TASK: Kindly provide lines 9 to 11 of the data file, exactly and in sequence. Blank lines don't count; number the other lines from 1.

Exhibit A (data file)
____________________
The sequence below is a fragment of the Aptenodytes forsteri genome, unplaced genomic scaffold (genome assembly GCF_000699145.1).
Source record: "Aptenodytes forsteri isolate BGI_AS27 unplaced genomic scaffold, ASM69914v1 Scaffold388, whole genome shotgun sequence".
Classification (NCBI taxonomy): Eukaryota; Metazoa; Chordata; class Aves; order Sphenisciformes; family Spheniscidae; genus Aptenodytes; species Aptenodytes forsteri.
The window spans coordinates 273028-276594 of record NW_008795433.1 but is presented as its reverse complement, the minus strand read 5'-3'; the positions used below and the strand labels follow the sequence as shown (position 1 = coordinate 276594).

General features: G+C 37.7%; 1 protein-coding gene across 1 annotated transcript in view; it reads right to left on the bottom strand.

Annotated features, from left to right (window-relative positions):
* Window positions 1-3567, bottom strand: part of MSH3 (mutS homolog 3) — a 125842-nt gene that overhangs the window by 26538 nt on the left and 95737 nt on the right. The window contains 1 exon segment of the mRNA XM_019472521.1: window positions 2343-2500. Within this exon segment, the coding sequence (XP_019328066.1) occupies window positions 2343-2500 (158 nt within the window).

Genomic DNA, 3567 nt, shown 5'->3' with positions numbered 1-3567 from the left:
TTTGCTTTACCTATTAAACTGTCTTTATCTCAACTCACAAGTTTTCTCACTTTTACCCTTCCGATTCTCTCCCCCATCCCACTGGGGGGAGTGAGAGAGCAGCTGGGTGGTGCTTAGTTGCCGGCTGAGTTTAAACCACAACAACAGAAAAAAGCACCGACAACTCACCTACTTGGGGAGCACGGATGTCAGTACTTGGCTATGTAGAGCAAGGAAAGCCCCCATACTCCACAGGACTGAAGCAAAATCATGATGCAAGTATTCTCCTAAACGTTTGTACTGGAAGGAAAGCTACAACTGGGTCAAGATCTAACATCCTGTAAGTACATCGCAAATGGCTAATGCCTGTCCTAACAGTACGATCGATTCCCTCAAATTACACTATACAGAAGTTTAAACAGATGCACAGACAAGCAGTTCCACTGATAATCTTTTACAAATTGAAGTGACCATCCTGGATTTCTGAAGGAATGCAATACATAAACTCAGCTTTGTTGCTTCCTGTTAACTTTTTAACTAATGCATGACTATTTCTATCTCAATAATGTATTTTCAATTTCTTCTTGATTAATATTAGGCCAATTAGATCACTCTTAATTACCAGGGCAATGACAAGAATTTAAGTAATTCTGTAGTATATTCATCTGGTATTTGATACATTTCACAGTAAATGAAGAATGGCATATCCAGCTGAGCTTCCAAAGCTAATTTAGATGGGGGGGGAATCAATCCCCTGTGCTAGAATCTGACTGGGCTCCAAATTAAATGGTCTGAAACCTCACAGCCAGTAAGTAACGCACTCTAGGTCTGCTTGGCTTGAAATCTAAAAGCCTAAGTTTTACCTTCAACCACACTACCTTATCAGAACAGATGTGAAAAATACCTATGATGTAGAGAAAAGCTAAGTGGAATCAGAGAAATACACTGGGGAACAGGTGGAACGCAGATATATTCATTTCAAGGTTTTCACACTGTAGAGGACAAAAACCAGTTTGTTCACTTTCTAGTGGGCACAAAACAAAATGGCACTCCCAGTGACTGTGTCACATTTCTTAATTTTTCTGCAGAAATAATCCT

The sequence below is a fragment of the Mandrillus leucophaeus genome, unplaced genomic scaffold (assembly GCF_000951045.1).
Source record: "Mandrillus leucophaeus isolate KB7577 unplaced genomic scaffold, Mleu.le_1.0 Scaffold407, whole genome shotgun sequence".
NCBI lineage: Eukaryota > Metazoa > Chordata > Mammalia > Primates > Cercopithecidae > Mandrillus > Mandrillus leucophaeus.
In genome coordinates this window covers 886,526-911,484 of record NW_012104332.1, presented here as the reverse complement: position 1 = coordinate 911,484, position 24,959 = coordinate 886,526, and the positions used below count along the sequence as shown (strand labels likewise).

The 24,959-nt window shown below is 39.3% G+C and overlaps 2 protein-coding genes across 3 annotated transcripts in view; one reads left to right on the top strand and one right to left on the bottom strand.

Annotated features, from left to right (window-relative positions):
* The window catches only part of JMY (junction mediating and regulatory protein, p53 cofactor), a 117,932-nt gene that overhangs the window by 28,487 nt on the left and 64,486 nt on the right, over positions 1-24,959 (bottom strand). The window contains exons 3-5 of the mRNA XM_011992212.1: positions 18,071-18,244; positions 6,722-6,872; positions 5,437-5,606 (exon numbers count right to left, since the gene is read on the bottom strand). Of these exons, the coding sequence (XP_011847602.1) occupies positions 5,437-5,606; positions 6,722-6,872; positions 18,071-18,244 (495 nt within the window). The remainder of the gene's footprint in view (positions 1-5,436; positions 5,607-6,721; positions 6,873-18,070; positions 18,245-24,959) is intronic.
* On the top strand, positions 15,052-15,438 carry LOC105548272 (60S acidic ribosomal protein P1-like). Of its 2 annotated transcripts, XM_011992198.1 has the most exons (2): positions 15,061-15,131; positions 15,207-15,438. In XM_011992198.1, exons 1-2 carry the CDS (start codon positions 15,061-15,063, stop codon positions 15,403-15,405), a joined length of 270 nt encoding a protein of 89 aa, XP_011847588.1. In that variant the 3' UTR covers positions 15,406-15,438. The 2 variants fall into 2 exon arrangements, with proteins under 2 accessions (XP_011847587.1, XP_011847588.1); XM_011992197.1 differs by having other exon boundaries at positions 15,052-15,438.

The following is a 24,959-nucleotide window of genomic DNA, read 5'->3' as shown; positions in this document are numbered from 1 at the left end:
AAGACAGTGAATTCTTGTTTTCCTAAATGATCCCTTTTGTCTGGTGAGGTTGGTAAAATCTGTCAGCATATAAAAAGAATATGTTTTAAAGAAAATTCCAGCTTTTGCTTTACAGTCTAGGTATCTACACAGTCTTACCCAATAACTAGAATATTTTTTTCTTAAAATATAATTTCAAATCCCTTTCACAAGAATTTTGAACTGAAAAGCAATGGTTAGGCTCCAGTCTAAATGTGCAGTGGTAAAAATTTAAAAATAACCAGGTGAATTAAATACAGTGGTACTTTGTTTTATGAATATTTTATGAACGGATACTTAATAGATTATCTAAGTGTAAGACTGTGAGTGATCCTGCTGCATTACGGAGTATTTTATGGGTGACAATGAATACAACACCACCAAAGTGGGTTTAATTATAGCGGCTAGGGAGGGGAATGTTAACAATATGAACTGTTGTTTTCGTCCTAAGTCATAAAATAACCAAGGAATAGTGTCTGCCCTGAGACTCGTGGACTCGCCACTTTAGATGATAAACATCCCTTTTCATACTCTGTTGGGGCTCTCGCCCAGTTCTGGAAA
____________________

TTTGCTTTACCTATTAAACTGTCTTTATCTCAACTCACAAGTTTTCTCACTTTTACCCTTCCGATTCTCTCCCCCATCCCACTGGGGGGAGTGAGAGAGCAGCTGGGTGGTGCTTAGTTGCCGGCTGAGTTTAAACCACAACAACAGAAAAAAGCACCGACAACTCACCTACTTGGGGAGCACGGATGTCAGTACTTGGCTATGTAGAGCAAGGAAAGCCCCCATACTCCACAGGACTGAAGCAAAATCATGATGCAAGTATTCTCCTAAACGTTTGTACTGGAAGGAAAGCTACAACTGGGTCAAGATCTAACATCCTGTAAGTACATCGCAAATGGCTAATGCCTGTCCTAACAGTACGATCGATTCCCTCAAATTACACTATACAGAAGTTTAAACAGATGCACAGACAAGCAGTTCCACTGATAATCTTTTACAAATTGAAGTGACCATCCTGGATTTCTGAAGGAATGCAATACATAAACTCAGCTTTGTTGCTTCCTGTTAACTTTTTAACTAATGCATGACTATTTCTATCTCAATAATGTATTTTCAATTTCTTCTTGATTAATATTAGGCCAATTAGATCACTCTTAATTACCAGGGCAATGACAAGAATTTAAGTAATTCTGTAGTATATTCATCTGGTATTTGATACATTTCACAGTAAATGAAGAATGGCATATCCAGCTGAGCTTCCAAAGCTAATTTAGATGGGGGGGGAATCAATCCCCTGTGCTAGAATCTGACTGGGCTCCAAATTAAATGGTCTGAAACCTCACAGCCAGTAAGTAACGCACTCTAGGTCTGCTTGGCTTGAAATCTAAAAGCCTAAGTTTTACCTTCAACCACACTACCTTATCAGAACAGATGTGAAAAATACCTATGATGTAGAGAAAAGCTAAGTGGAATCAGAGAAATACACTGGGGAACAGGTGGAACGCAGATATATTCATTTCAAGGTTTTCACACTGTAGAGGACAAAAACCAGTTTGTTCACTTTCTAGTGGGCACAAAACAAAATGGCACTCCCAGTGACTGTGTCACATTTCTTAATTTTTCTGCAGAAATAATCCT

The sequence below is a fragment of the Mandrillus leucophaeus genome, unplaced genomic scaffold (assembly GCF_000951045.1).
Source record: "Mandrillus leucophaeus isolate KB7577 unplaced genomic scaffold, Mleu.le_1.0 Scaffold407, whole genome shotgun sequence".